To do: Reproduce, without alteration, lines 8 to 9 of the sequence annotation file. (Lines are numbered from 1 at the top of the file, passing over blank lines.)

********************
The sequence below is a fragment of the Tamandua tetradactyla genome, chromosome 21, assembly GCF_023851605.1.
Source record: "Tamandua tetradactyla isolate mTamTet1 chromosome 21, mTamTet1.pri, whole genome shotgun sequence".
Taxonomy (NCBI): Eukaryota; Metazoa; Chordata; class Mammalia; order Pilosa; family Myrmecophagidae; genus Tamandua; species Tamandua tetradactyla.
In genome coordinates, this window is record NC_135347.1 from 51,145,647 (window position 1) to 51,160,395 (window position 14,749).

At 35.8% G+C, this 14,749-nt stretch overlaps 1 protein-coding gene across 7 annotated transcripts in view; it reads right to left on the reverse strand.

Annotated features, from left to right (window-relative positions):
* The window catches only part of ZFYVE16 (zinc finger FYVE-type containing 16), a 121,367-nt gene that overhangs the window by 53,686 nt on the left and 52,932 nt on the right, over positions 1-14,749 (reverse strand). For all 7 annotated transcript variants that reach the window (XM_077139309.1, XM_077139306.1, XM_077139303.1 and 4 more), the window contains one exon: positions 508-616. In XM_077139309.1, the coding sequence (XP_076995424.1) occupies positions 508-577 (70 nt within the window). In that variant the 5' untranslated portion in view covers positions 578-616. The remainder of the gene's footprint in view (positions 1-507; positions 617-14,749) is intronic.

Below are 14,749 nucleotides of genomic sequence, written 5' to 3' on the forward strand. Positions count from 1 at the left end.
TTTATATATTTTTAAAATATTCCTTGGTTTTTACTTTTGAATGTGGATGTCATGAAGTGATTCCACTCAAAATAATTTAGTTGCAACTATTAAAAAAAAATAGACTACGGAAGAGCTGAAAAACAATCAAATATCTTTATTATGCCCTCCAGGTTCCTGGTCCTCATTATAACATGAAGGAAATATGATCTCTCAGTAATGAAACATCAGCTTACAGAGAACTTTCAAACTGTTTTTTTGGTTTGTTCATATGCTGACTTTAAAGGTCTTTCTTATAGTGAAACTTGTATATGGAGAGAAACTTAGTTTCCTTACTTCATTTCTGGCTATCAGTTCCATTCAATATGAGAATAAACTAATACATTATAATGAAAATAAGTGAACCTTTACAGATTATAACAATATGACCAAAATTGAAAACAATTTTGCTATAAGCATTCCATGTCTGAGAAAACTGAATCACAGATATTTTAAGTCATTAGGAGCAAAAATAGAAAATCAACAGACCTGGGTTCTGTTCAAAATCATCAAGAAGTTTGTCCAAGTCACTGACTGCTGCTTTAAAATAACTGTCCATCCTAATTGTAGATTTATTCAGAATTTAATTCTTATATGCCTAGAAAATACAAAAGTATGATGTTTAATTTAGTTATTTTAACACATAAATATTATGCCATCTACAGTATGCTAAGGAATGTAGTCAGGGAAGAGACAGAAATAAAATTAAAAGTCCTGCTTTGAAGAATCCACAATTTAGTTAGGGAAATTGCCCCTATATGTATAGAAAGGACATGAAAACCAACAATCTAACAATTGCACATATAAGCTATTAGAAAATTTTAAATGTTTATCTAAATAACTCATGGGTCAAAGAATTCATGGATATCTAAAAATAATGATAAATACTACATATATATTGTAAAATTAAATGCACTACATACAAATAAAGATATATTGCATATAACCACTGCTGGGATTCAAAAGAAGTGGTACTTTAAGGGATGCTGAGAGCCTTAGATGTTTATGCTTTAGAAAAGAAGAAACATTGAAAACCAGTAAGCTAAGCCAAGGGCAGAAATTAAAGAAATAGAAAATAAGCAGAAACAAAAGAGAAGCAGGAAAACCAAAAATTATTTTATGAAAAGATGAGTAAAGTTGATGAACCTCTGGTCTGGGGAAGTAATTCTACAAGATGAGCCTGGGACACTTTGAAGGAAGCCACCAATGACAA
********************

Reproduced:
Below are 14,749 nucleotides of genomic sequence, written 5' to 3' on the forward strand. Positions count from 1 at the left end.
TTTATATATTTTTAAAATATTCCTTGGTTTTTACTTTTGAATGTGGATGTCATGAAGTGATTCCACTCAAAATAATTTAGTTGCAACTATTAAAAAAAAATAGACTACGGAAGAGCTGAAAAACAATCAAATATCTTTATTATGCCCTCCAGGTTCCTGGTCCTCATTATAACATGAAGGAAATATGATCTCTCAGTAATGAAACATCAGCTTACAGAGAACTTTCAAACTGTTTTTTTGGTTTGTTCATATGCTGACTTTAAAGGTCTTTCTTATAGTGAAACTTGTATATGGAGAGAAACTTAGTTTCCTTACTTCATTTCTGGCTATCAGTTCCATTCAATATGAGAATAAACTAATACATTATAATGAAAATAAGTGAACCTTTACAGATTATAACAATATGACCAAAATTGAAAACAATTTTGCTATAAGCATTCCATGTCTGAGAAAACTGAATCACAGATATTTTAAGTCATTAGGAGCAAAAATAGAAAATCAACAGACCTGGGTTCTGTTCAAAATCATCAAGAAGTTTGTCCAAGTCACTGACTGCTGCTTTAAAATAACTGTCCATCCTAATTGTAGATTTATTCAGAATTTAATTCTTATATGCCTAGAAAATACAAAAGTATGATGTTTAATTTAGTTATTTTAACACATAAATATTATGCCATCTACAGTATGCTAAGGAATGTAGTCAGGGAAGAGACAGAAATAAAATTAAAAGTCCTGCTTTGAAGAATCCACAATTTAGTTAGGGAAATTGCCCCTATATGTATAGAAAGGACATGAAAACCAACAATCTAACAATTGCACATATAAGCTATTAGAAAATTTTAAATGTTTATCTAAATAACTCATGGGTCAAAGAATTCATGGATATCTAAAAATAATGATAAATACTACATATATATTGTAAAATTAAATGCACTACATACAAATAAAGATATATTGCATATAACCACTGCTGGGATTCAAAAGAAGTGGTACTTTAAGGGATGCTGAGAGCCTTAGATGTTTATGCTTTAGAAAAGAAGAAACATTGAAAACCAGTAAGCTAAGCCAAGGGCAGAAATTAAAGAAATAGAAAATAAGCAGAAACAAAAGAGAAGCAGGAAAACCAAAAATTATTTTATGAAAAGATGAGTAAAGTTGATGAACCTCTGGTCTGGGGAAGTAATTCTACAAGATGAGCCTGGGACACTTTGAAGGAAGCCACCAATGACAA